In the video game yearbook of 2006, Ghost Recon Advanced Warfighter may go down as "most improved." The game was originally planned for release alongside the Xbox 360's November launch, but its ship date was delayed so that the North Carolina-based team at Red Storm could further exploit the potential of Microsoft's new hardware. Now, Advanced Warfighter is slated to see shelves in March. We spent a few rounds with the game's new-and-improved multiplayer, and it seems apparent from both the gameplay and the graphics that this extra time in development was time well spent.
To get this out of the way...this is still the same multiplayer Ghost Recon you know and presumably love. Associate producer Prince Arrington tells us that with a fan base as loyal and vocal as that of Ghost Recon, you don't want to mess with the core formula that everyone's used to. In light of the series' legions of fans, you can expect to see the same basic shooting action and controls, including the controversial third-person, over-the-shoulder perspective--but relax, there's an option to drop to classic first-person for the purists. You can also expect all the same game types, from standard elimination and capture the flag to territory-control modes like hamburger hill.
So if all this stuff is returning from the previous games, what's so new about Advanced Warfighter? Thankfully, it's not just Ghost Recon 2 with prettier graphics (though it does have those). Arrington says Red Storm's methodology in designing the new game's multiplayer component was to retain what fans loved about the past games' action, while also listening closely to their suggestions about how to improve it. Their most overwhelming suggestion? "Set our game types free." Players have reportedly enjoyed the action past games in the series have offered, but they just want to be free to tweak that action to suit their own tastes. With that in mind, Red Storm has made customization the highest priority in Advanced Warfighter's multiplayer mode.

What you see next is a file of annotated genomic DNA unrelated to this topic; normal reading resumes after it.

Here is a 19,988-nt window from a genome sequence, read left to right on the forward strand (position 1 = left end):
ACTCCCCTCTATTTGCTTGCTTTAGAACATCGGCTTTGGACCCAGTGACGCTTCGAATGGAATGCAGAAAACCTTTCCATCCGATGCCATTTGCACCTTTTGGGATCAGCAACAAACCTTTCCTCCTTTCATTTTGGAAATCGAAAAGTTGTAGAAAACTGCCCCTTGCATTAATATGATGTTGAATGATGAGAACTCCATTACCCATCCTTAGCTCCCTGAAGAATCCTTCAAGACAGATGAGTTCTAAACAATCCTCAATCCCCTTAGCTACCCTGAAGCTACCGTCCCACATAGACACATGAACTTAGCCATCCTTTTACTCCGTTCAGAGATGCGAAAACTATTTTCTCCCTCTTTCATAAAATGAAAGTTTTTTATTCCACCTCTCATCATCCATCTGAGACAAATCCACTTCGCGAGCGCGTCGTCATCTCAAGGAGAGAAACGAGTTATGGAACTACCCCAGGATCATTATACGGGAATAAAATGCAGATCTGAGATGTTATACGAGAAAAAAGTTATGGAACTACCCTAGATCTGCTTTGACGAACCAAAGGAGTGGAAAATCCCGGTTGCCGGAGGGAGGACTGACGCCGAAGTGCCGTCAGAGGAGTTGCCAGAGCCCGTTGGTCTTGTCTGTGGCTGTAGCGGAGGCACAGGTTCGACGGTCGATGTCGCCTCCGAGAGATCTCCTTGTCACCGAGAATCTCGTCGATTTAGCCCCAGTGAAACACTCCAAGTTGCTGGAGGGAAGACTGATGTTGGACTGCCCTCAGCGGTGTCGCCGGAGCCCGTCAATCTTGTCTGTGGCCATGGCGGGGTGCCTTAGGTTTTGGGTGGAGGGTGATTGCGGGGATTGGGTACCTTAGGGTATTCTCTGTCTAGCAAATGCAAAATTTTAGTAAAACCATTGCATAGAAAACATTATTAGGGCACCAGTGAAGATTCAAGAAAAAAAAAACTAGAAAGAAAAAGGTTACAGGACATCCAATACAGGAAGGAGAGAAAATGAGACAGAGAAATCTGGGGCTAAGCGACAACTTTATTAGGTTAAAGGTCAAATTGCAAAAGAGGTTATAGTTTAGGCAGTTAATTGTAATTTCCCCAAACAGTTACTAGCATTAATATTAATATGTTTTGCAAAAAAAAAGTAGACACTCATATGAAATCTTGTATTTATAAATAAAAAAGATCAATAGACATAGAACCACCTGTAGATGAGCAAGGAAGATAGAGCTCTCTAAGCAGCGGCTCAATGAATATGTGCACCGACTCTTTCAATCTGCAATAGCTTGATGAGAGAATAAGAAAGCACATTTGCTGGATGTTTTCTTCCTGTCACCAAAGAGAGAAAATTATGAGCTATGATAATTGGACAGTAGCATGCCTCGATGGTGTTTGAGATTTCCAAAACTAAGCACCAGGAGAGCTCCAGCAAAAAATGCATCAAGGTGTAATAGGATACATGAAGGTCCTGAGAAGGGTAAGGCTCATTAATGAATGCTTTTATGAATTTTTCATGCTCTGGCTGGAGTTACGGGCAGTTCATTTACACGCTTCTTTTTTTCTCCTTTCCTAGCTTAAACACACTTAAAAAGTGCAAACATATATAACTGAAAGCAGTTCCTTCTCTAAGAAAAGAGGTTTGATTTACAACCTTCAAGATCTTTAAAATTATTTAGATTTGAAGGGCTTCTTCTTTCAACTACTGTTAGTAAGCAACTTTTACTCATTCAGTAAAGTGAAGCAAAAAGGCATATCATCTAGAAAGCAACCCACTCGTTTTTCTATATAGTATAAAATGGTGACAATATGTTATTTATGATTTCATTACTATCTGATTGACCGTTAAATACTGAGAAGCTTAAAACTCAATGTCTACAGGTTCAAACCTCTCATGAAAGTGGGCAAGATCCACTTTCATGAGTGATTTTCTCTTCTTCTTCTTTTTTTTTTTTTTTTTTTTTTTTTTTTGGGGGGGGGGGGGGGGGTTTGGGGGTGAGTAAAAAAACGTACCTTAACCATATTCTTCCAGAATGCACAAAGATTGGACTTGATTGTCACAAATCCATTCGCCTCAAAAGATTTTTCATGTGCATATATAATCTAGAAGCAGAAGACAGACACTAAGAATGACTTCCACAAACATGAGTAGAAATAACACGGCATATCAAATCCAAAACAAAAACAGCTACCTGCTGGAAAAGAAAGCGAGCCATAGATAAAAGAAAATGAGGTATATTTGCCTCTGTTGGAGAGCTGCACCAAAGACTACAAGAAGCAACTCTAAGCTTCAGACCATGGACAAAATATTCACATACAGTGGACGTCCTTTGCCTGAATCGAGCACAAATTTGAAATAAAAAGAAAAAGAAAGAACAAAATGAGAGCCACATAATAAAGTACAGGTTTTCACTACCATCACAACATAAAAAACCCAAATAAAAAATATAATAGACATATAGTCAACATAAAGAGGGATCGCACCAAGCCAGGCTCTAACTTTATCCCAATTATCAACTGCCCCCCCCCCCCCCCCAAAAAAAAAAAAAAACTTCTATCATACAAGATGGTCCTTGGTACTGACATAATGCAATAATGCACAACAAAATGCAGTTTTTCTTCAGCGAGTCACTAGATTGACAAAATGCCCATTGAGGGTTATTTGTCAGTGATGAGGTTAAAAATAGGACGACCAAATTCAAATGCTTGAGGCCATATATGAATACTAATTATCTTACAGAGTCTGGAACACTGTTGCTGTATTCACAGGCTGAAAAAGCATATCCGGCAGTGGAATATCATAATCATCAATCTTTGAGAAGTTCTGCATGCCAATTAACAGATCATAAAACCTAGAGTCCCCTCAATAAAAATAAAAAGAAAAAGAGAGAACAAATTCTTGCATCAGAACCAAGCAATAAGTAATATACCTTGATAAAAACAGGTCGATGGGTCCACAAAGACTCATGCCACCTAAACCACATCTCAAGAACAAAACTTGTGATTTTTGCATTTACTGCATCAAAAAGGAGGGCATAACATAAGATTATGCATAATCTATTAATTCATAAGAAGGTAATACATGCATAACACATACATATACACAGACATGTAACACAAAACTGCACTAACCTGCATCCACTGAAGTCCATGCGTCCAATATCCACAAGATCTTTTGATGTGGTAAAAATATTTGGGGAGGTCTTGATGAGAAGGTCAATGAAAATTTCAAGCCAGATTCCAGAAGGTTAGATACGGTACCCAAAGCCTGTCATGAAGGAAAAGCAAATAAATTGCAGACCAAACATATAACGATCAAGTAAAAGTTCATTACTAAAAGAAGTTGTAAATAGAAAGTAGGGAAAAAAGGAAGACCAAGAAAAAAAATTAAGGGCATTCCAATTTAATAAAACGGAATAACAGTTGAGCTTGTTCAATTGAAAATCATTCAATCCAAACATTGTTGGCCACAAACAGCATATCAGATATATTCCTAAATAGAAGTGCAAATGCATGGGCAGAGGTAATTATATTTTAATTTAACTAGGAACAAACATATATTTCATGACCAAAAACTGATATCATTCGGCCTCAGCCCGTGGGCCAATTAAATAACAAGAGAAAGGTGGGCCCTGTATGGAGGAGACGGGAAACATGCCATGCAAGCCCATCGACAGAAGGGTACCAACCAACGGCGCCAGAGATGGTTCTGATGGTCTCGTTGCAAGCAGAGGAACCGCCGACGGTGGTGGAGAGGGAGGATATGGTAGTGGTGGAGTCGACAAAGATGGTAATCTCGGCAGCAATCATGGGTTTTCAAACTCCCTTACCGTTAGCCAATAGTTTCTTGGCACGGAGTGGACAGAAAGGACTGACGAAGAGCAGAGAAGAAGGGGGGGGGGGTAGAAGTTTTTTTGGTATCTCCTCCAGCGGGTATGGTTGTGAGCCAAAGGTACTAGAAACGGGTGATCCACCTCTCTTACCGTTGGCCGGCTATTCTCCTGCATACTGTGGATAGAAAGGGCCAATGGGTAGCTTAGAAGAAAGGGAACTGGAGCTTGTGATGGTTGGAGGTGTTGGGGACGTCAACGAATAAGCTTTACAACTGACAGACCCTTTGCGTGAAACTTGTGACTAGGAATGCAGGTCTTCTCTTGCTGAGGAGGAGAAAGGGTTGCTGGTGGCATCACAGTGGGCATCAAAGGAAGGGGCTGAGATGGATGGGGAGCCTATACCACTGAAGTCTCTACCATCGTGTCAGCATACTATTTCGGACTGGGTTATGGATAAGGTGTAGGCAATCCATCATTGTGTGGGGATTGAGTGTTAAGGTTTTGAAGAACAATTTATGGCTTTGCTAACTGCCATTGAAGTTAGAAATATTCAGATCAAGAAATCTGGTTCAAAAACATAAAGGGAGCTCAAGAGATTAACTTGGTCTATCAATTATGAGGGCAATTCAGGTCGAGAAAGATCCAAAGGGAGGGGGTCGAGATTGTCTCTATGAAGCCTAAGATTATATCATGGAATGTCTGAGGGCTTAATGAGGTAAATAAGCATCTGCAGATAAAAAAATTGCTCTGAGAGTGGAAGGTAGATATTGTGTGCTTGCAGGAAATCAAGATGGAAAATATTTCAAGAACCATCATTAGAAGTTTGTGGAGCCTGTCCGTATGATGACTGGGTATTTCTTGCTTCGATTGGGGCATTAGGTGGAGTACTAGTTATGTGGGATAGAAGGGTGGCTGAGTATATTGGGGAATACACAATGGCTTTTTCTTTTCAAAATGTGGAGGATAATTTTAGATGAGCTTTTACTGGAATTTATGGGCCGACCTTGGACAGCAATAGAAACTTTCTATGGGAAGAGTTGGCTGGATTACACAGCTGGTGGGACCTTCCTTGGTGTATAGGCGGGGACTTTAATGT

Right from the get-go, you'll be able to tweak a number of aspects of your online experience. The multiplayer is once again class-based, and you'll be able to set up a custom appearance for each of the four classes, such as rifleman and marksman. Customizations include different faces (some featuring camouflage); a number of different uniforms; and a huge assortment of headgear, from various hats and helmets to even licensed eyewear like Oakley sunglasses. You'll even be able to apply these different headset presets to each character class in the game.
Beyond the cosmetics of character customization, Advanced Warfighter server operators will now be able to control just about every aspect of the games they're running. You can set fully customized kit restrictions that will disallow certain weapons, for instance, or control the sorts of camo that players can wear. Everything from night vision to spawn points to even camera control is available for tweaking when you create a new multiplayer game, so you'll potentially never play the same online game twice. In fact, Red Storm says there are hundreds of possible game combinations.
You can even tear into the rules of the game types themselves if you start to get bored. In capture the flag, you can actually turn the flag into an armed officer, requiring you to escort this character to the goal--which sounds like it will play a lot like the VIP mode in Counter-Strike. In a hamburger hill match, you can turn on the helicopter option, which will make a roving chopper come onto the scene and fight with your team whenever you control the contested territory. So while the game types you're used to from past Ghost Recons will be making their return, they've all gotten mechanical upgrades that should keep them feeling nice and fresh.